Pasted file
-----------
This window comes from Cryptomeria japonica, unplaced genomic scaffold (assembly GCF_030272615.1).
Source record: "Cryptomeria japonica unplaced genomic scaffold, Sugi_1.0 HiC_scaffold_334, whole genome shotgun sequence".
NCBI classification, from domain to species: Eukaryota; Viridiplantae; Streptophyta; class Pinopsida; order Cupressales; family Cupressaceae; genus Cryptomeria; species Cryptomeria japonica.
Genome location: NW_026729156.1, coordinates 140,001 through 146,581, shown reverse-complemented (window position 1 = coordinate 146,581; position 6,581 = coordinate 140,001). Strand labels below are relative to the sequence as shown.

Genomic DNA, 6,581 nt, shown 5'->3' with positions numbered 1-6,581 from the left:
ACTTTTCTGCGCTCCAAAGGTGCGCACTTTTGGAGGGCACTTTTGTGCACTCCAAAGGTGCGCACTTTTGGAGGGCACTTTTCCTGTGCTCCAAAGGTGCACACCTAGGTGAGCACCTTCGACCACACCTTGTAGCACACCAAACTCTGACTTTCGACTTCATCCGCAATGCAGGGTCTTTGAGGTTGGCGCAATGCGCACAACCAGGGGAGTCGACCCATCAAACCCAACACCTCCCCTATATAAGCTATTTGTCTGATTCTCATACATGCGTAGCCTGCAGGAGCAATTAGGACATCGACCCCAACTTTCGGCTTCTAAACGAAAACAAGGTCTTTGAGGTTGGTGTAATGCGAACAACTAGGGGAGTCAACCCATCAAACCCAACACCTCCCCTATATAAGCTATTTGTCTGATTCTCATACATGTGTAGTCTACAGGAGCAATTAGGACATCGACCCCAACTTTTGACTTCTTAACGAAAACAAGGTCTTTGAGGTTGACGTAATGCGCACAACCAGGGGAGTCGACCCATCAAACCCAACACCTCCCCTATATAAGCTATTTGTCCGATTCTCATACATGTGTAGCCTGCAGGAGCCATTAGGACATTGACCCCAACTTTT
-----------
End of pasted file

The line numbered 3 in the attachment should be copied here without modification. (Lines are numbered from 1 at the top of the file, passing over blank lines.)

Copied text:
NCBI classification, from domain to species: Eukaryota; Viridiplantae; Streptophyta; class Pinopsida; order Cupressales; family Cupressaceae; genus Cryptomeria; species Cryptomeria japonica.